Vietnamese street food you should try

Vietnamese street food you need to try

Last Updated on April 5, 2023

When talking about street food, the first thing that comes to mind is tacos, hot dogs and hamburgers. In most countries, this is what we associate with street food. But in other parts of the world, there’s so much more variety. In Southeast Asia, street food is not just limited to these familiar types of food. There are plenty of unique options too.

If you’re looking for something new when it comes to your next meal – try some of these Vietnamese street foods! Vietnam has a lot of street vendors selling their wares on the sidewalks and alleys throughout cities and towns across the country. These vendors range from ice cream sellers to snack carts to charcoal makers who set up shop for a few hours each day in order to sell their goods directly to passersby. You might be wondering why we mentioned ice cream vendors in a blog post about Vietnamese street food? Well, there are actually several reasons as to why you should give it a shot!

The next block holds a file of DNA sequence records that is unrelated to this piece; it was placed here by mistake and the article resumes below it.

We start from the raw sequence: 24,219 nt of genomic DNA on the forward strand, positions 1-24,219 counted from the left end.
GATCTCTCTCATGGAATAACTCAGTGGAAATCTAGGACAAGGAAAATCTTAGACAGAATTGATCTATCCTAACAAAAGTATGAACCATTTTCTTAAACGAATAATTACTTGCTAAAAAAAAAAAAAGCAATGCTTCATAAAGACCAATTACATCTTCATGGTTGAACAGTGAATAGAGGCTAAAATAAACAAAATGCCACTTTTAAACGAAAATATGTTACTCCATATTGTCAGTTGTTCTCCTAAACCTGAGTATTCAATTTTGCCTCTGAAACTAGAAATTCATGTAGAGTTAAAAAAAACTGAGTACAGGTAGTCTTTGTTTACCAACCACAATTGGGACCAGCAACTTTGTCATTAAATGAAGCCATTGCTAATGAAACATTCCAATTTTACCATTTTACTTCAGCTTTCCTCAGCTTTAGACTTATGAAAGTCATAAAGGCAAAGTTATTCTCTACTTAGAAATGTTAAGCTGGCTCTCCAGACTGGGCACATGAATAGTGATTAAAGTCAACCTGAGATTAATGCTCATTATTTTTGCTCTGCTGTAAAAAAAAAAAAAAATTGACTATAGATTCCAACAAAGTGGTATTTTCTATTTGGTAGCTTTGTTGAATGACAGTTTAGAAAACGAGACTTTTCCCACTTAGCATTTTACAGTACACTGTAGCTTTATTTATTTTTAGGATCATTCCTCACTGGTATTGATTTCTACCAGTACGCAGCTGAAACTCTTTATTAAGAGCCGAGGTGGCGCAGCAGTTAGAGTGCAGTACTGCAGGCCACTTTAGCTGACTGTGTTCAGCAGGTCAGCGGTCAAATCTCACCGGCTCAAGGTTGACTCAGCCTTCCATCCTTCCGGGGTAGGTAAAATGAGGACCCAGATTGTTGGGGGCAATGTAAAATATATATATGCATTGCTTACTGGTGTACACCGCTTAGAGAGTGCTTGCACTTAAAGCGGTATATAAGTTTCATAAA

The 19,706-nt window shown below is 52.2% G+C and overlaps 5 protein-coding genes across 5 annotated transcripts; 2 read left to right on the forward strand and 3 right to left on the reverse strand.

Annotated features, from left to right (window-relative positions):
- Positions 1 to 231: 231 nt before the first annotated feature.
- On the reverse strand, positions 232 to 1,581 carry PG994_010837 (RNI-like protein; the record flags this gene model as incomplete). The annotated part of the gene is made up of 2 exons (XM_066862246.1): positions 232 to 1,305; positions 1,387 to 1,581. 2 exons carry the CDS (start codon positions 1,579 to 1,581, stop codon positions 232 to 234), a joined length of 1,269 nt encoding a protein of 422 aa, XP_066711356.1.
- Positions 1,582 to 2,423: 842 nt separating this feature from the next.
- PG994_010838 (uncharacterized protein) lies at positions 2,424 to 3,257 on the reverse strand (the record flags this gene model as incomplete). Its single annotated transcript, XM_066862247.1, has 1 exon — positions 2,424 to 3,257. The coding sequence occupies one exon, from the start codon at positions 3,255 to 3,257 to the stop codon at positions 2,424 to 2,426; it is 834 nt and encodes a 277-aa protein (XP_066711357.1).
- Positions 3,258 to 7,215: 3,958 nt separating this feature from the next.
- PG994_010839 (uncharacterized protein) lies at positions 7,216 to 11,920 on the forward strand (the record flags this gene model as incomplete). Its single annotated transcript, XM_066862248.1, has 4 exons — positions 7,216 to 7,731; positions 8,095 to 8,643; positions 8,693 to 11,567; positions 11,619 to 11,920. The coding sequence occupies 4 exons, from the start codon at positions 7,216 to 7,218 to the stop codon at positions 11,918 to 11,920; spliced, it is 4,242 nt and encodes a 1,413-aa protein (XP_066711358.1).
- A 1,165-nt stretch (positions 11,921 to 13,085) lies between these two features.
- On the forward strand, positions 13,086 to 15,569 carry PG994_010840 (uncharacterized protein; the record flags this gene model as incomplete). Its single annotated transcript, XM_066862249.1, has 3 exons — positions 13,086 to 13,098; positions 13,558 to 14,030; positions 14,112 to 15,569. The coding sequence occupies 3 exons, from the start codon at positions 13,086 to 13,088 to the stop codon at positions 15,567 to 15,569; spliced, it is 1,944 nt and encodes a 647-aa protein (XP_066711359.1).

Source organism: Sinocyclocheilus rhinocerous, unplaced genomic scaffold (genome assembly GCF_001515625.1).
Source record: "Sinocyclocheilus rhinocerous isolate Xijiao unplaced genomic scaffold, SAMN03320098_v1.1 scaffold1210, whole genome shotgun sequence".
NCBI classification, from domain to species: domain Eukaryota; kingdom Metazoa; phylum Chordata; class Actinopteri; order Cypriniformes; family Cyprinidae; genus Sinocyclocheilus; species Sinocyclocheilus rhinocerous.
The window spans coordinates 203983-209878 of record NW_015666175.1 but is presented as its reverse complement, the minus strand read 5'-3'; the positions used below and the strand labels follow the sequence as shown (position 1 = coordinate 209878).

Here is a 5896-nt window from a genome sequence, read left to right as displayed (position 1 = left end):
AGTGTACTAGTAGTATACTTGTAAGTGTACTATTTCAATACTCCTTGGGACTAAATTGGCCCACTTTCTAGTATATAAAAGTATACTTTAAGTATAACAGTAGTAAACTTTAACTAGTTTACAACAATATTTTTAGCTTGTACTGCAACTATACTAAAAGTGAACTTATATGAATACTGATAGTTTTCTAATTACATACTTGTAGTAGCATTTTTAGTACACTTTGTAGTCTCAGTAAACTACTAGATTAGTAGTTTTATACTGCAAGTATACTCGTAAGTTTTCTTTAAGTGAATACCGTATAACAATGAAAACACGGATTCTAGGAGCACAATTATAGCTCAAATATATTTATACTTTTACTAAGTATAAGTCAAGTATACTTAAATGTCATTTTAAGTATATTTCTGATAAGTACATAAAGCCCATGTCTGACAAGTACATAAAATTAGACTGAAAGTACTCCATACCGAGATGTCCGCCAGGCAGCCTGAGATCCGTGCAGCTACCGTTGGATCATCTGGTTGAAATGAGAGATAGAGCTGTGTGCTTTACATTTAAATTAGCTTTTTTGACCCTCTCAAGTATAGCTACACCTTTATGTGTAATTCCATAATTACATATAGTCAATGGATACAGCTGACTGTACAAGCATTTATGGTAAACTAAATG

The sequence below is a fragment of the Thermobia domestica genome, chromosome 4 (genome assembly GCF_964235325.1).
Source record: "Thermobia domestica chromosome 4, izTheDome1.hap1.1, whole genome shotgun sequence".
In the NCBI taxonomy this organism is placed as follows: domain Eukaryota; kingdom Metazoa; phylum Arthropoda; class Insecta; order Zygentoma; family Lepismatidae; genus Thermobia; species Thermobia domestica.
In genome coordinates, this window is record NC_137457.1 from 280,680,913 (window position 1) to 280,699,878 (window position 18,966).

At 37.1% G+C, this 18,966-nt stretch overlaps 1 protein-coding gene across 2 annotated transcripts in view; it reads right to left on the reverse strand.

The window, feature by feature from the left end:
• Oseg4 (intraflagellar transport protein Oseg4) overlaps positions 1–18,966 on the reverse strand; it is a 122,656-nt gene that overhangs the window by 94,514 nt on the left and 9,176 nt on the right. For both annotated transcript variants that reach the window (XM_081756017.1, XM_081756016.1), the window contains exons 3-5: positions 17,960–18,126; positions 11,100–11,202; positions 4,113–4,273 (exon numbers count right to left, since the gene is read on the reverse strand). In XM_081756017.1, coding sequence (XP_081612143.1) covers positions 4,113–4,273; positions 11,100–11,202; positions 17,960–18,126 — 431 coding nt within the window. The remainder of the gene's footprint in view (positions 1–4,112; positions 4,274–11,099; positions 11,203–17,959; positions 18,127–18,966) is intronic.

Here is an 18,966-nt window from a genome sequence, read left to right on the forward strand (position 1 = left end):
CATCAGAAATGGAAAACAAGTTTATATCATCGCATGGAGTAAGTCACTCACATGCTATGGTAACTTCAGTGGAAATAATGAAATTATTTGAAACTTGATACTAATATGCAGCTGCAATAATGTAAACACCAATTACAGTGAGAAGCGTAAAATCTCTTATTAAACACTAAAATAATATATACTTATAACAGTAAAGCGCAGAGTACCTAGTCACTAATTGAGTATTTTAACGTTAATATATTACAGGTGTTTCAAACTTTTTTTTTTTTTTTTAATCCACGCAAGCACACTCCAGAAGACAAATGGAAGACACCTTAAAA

Bánh Mì – Vietnamese Baguette


Bánh mì is a type of French bread with a toasted exterior and a soft, chewy interior. Picky eaters beware – bánh mì can be extremely messy. It’s customary to dip it in a bowl of noodle broth, or a Vietnamese coffee or sweet iced drink to clean your hands, arms and face. This bread is commonly served with a variety of fillings such as grilled pate or mayonnaise, herbs, sliced vegetables, meat, fish or even dessert items. There are a few well-known bánh mì vendors in Ho Chi Minh City and around Vietnam. These include Banh Mi Vuong, Hanoi Bread, Yen Baguette and Quy Hoang.

Bánh Canh – Vietnamese Stew


Bánh canh is a type of steamed bread usually served with fish or seafood stew. You can find bánh canh vendors on the streets of Vietnam’s cities and towns. Vendors usually prepare bánh canh in the morning, so they’re usually busiest in the mornings. Bánh canh is a great snack to eat while travelling in Vietnam. It’s also a fine option for enjoying a picnic lunch.

Pho – Vietnamese Noodles